The Academy Awards are always enormous fun for the media, a rare chance to snigger and sneer—our favorite pastimes!—with absolute impunity. After all, who is more deserving of our derision than a bunch of powerful, ego-mad people who are convinced they do work that really matters, and so obsessed with winning awards for their heroic efforts that it sometimes seems they think of nothing else?
This year was an unusually rich one for Oscar-jeering, because in addition to the usual run of mordant scene pieces from the after-parties (wherein the reporter pretends to be a humble worm in the presence of actual movie stars, only to savage the stars' every move), brutal fashion commentary (what was Gwyneth thinking, girl?), and shock-horror television-ratings stories ("Oscar's 4 1/2-Hour Marathon Yields Lowest Ratings Ever," proclaimed USA Today), there was some authentic, prize-grubbing ugliness for media people to observe and savor.
For more than a month before Oscars night, the entertainment pages were full of allegations that Miramax, which produced In the Bedroom, had run a smear campaign against another leading contender for (and, ultimately, the winner of) the Best Picture Oscar, A Beautiful Mind. Allegations of hidden anti-Semitism and homophobia figured prominently in this very nasty, very tasty little subplot.
On Tuesday of this week, the Los Angeles Times ran a glitzy Oscar feature story. Right next to it at the top of the Style page was a movie-industry column by Patrick Goldstein (who, from the start, did some of the best work on the smear story) under the reformist headline, "Sifting Through the Mud for a Better Way."
Even the news that two black actors, Denzel Washington and Halle Berry, walked away with the top acting honors for the first time in Oscar history didn't dampen our enthusiasm for the sordid backstory, which seemed to confirm everyone's suspicion that those Hollywood vermin will stoop as low as they need to stoop in order to win a prize.
A New York Times story that was ostensibly about Washington's and Berry's victories took a curious turn at the beginning of the fifth paragraph: "This sense of joy and emotional uplift that greeted the wins by Mr. Washington and Ms. Berry was particularly welcome, coming as it did at the end of what many felt was one of the most competitive and negative Oscar races in recent memory." Further down, the story noted: "When asked whether the negative tone and lavish spending of the recent Oscar race might prompt some reforms in the process, Jeffrey Katzenberg, the founder of DreamWorks, said it was too soon to bring up such issues. He did predict that at some point fairly soon the major studios would get together and agree to a voluntary code of ethics to forestall some of the cutthroat tactics and negative campaigning that he said characterized this year's contest."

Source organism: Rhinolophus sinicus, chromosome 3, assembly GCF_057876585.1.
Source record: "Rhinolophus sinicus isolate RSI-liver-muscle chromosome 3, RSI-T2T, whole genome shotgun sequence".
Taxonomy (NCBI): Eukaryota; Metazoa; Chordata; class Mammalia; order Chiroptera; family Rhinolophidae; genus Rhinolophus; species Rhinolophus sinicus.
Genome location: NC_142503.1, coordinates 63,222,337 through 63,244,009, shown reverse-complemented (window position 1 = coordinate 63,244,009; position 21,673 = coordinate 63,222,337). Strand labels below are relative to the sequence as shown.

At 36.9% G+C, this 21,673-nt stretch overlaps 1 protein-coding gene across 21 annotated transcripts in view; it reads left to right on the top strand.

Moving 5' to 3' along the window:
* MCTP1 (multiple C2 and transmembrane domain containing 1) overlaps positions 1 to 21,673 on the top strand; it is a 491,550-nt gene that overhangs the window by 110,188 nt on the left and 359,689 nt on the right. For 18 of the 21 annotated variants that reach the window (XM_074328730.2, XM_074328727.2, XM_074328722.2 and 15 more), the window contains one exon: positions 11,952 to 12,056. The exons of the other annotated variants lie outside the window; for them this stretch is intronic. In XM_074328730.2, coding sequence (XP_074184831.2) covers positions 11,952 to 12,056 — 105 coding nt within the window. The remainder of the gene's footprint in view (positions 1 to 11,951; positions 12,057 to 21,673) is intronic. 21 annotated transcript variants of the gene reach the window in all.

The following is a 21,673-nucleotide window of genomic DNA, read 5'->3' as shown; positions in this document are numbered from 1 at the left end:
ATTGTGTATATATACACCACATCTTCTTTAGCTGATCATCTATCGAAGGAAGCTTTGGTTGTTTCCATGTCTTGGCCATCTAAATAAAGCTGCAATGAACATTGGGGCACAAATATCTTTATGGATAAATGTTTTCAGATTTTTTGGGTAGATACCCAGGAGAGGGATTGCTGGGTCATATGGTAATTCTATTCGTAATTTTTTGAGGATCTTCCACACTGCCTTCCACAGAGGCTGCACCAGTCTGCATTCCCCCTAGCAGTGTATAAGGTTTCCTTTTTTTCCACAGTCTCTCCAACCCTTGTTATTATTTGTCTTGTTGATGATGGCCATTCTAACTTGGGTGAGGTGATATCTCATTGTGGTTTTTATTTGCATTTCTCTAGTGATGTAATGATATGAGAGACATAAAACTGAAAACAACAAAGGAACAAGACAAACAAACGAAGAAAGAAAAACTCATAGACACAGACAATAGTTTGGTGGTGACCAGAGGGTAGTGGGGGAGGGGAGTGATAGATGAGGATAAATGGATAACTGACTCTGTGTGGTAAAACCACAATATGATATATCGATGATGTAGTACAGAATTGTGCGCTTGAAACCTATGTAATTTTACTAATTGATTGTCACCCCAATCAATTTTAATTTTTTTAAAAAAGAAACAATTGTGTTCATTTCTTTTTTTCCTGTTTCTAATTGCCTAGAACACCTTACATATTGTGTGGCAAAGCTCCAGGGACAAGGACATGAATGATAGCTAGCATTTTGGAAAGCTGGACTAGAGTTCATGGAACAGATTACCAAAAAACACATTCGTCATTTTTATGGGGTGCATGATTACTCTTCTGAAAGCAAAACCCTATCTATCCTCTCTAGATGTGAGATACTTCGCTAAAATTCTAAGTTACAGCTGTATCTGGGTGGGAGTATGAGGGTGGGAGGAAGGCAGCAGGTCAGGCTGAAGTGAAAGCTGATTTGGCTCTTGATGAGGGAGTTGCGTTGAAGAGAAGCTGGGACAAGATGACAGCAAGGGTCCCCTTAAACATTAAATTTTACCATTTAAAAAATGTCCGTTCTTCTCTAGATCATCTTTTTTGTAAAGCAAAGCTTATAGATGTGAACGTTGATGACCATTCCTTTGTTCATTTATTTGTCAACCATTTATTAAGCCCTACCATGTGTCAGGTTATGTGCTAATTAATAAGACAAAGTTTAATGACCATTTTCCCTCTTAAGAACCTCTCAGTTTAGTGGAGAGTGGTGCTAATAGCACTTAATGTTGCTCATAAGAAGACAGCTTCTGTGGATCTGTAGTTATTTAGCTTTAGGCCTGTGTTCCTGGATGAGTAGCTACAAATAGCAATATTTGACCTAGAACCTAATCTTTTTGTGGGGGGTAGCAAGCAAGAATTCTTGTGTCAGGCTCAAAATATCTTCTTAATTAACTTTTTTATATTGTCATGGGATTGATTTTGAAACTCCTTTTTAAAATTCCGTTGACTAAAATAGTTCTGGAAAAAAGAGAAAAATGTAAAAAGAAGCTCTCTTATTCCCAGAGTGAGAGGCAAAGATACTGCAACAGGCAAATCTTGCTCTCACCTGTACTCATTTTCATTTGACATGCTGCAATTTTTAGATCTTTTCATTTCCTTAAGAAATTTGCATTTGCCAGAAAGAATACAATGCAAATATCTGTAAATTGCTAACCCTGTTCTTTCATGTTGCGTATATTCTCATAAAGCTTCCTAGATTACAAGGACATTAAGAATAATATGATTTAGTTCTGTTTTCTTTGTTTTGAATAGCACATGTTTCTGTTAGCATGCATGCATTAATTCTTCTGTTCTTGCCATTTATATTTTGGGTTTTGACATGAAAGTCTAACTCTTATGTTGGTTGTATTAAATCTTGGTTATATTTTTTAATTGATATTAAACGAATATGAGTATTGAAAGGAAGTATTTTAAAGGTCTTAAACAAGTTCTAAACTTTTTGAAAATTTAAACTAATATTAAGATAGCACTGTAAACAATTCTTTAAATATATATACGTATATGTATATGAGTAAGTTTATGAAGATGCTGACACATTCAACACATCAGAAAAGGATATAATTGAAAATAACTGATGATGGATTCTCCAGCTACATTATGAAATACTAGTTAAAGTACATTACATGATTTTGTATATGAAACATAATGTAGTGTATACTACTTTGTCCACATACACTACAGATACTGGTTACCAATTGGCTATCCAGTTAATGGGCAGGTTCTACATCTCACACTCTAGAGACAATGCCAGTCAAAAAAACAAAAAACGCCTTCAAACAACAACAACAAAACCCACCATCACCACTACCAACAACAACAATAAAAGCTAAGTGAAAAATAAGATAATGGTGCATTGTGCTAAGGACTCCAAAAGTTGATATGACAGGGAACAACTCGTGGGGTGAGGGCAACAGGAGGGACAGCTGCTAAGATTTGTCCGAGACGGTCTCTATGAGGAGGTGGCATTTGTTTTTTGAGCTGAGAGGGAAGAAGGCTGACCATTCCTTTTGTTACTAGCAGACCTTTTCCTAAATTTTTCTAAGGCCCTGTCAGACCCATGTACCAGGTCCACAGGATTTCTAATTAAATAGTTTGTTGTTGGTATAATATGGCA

It's wonderful to see journalists covering the film industry's greedy, grasping underside, a story that has always deserved more coverage than it got. But there's also something comic about journalists running around horrified by an industry that increasingly seems to revolve around the pursuit of valuable prizes. Because there's another industry with a similar problem: ours.
In a week or so, the winners of this year's Pulitzer Prizes will be announced. Judging from the demure coverage the story receives—winning outlets will be careful about how much front-page space they devote to their own triumphs—the untutored reader might think that the Pulitzers occupy a pretty small part of the collective psyche of the media tribe.
Hah. When it comes to fixation on ego-stroking prizes, journalists take a backseat to no one, not even the Hollywood monsters we have such fun lampooning every year. In fact, there are striking similarities between the Oscars and the various awards that we journalists chase. Both are given for work that is performed in a very public way, and that doesn't necessarily need additional attention or validation. A reporter whose work was published in The New York Times is not in the same position as the academic scientist or the obscure poet who hopes a prize will bring his or her work to a broader audience. Both kinds of awards bring the winner more-tangible benefits than the prizes themselves would suggest: Like actors, journalists can see a nice boost to their market value after taking home a prize. And both have given rise to an unfortunate culture of prize-mongering, award-politicking, and formula thinking. Those endless, multipart newspaper series sometimes called Pulitzer Bait are the media analogue of the bombastic tearjerkers that always seem to win Oscars.
In one way, the Oscar race is less unseemly than the media's breathless, yearlong pursuit of prizes: At least it's no secret. Movie studios brazenly run ads promoting their candidates and are open about their lust for Oscars. Journalists do their jockeying mostly in the shadows. This year, when a Wall Street Journal writer used an op-ed column to flay a Pulitzer contender from The Seattle Times, many newspeople thought it was bad form, although such trashings happen in private all the time.
Because journalists are human beings like everyone else—frail, starved for approval—we're unlikely to give up our desire for prizes any time soon. So maybe the answer is not to be less like Hollywood people, but more. Open up our own prize culture, and admit how much we care. In that spirit, here's a confession: I got the idea for this column one day last week, when the media was doing its usual Oscar run-up, and I spent the better part of the afternoon on my latest application for a prize. There's not room here to share all the superlatives I used to describe my work. Let's just say I make Russell Crowe look like a modest, self-effacing fellow.